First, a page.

Doing nothing while blaming the Chinese and Indians for our inaction is the p***Y maneuver.
"Global solution.". Got it. Well as soon as you kids get China and India to agree to cap carbon emissions, you let us know. Our emissions haven't been lower in decades, but theirs keep exploding. And they're not going to stop it.
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Old 05-15-2013, 04:57 AM   #83
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"Global solution.". Got it. Well as soon as you kids get China and India to agree to cap carbon emissions, you let us know. Our emissions haven't been lower in decades, but theirs keep exploding. And they're not going to stop it.
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Old 05-15-2013, 07:32 AM   #84
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I know I know. You must 'do something' even if to completely trivial effect and at whatever cost demanded. Because doing nothing is always worse than Doing Something (moronic)

Even after example after example spills out establishing that many of the ardent climate doomsdayers have really no clue what they're talking about.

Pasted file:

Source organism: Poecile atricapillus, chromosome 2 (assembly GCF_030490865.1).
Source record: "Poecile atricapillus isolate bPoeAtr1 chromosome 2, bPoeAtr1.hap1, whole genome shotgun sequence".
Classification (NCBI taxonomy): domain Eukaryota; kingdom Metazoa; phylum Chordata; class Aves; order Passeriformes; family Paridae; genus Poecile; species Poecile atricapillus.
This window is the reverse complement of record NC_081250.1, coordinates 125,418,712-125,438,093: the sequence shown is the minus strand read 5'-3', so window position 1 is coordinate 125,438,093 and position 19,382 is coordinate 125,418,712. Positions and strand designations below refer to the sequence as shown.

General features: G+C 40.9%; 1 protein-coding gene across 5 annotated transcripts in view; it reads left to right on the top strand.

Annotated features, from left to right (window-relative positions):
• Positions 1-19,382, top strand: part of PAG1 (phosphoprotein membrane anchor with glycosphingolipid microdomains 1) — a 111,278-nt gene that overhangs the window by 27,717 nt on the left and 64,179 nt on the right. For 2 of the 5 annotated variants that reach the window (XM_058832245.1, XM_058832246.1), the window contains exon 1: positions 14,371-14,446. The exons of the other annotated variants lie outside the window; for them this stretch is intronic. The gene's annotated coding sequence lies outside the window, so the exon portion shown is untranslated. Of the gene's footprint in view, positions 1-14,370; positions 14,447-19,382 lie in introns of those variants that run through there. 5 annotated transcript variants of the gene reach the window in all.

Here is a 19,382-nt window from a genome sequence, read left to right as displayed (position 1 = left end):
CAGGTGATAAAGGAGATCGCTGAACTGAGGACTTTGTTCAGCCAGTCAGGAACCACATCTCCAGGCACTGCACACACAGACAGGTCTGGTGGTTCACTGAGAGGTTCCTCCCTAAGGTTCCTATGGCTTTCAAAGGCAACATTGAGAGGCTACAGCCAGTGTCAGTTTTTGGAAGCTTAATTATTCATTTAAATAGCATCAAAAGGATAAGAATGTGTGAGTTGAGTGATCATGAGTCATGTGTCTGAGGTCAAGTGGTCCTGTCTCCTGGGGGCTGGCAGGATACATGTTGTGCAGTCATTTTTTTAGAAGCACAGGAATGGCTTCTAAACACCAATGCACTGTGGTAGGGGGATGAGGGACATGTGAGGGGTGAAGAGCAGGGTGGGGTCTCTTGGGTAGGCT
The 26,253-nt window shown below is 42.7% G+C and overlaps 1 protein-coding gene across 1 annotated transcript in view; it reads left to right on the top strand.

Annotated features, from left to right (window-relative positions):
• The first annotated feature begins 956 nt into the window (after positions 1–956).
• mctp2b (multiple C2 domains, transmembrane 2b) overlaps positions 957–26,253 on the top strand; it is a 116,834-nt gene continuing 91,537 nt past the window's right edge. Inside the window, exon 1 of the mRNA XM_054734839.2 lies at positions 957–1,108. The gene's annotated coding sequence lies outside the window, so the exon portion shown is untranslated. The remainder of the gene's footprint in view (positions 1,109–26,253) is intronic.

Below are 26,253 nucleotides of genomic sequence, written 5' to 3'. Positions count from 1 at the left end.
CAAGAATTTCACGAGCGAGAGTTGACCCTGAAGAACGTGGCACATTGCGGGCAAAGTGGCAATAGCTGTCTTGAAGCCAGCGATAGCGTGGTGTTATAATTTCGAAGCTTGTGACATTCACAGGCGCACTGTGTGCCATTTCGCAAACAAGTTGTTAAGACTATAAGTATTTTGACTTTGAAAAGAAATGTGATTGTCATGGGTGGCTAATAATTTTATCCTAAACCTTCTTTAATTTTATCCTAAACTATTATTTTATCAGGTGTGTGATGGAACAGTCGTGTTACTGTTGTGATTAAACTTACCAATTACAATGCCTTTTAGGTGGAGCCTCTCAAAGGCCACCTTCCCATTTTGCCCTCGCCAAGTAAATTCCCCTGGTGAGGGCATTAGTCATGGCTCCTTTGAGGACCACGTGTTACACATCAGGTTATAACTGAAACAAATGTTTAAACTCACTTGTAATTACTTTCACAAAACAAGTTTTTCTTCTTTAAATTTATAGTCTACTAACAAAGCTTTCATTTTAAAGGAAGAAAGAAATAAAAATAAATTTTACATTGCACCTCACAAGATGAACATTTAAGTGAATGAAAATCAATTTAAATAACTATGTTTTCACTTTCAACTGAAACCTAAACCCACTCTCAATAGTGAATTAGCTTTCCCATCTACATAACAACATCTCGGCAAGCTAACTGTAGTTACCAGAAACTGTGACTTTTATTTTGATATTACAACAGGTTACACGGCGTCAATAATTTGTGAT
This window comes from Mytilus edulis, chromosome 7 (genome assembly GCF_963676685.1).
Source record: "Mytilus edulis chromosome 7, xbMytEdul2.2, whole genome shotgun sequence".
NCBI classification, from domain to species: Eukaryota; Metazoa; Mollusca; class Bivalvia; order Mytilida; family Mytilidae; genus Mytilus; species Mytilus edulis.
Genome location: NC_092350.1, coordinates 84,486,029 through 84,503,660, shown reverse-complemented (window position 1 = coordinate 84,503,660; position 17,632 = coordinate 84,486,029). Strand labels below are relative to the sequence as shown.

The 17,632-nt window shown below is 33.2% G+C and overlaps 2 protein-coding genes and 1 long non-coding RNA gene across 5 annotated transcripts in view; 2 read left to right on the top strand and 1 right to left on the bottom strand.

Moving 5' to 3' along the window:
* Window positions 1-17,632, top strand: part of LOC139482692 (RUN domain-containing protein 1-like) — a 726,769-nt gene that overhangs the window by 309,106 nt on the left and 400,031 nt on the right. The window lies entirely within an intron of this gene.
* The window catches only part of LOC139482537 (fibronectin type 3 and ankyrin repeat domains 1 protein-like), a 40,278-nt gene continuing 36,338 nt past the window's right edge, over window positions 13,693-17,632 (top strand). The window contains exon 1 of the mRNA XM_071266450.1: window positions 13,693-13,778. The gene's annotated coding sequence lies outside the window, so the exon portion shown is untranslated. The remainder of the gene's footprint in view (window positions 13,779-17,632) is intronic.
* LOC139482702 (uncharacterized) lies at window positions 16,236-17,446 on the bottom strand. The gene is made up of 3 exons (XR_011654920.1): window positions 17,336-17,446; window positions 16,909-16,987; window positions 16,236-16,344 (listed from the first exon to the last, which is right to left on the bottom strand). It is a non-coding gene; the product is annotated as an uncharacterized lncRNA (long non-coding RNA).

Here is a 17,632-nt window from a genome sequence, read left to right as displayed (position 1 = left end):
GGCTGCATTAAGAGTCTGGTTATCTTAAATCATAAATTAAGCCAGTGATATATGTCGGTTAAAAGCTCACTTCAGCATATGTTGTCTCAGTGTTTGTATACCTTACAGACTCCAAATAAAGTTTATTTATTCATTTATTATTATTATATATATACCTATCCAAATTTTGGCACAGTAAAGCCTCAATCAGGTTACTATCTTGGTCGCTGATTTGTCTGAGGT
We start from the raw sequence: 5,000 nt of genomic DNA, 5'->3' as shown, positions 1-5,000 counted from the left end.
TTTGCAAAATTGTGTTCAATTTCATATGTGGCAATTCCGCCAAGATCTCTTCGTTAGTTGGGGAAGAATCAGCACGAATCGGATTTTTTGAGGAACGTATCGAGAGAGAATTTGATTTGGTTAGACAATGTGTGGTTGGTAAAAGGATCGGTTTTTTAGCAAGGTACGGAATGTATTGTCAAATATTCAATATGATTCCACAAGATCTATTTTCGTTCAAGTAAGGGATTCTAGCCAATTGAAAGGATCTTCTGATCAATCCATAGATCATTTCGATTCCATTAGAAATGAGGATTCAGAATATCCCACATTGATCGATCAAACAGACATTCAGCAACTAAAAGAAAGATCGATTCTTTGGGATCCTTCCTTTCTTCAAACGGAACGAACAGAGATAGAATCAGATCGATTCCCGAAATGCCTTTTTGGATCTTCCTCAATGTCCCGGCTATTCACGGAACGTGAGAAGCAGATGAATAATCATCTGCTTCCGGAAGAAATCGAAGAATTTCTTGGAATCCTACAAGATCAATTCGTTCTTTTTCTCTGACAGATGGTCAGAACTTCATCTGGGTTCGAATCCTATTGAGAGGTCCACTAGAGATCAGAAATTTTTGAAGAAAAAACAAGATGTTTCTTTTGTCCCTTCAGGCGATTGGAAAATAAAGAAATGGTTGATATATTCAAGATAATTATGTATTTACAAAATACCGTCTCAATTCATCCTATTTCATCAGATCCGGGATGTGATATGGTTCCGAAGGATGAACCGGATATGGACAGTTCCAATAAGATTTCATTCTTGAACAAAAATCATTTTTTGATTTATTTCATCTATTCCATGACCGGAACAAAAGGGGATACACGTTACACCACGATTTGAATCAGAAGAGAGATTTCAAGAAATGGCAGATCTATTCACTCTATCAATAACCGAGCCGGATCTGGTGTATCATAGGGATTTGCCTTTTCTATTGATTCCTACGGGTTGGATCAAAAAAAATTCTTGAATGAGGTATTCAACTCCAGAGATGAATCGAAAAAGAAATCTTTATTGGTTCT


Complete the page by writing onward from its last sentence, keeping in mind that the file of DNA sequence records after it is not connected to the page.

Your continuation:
http://www.economist.com/news/scienc...-gas-emissions

As has been argued over and over again, many are letting the hypothesis drive the policy (ironically in the name of 'science'). And in a system so complex they can't even begin to make an accurate prediction of what happens this decade, let alone this century.
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Old 05-15-2013, 08:19 AM   #85
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I know I know. You must 'do something' even if to completely trivial effect and at whatever cost demanded. Because doing nothing is always worse than Doing Something (moronic)
"Whatever cost"? Nope. Typical strawman.

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Originally Posted by BroncoBeavis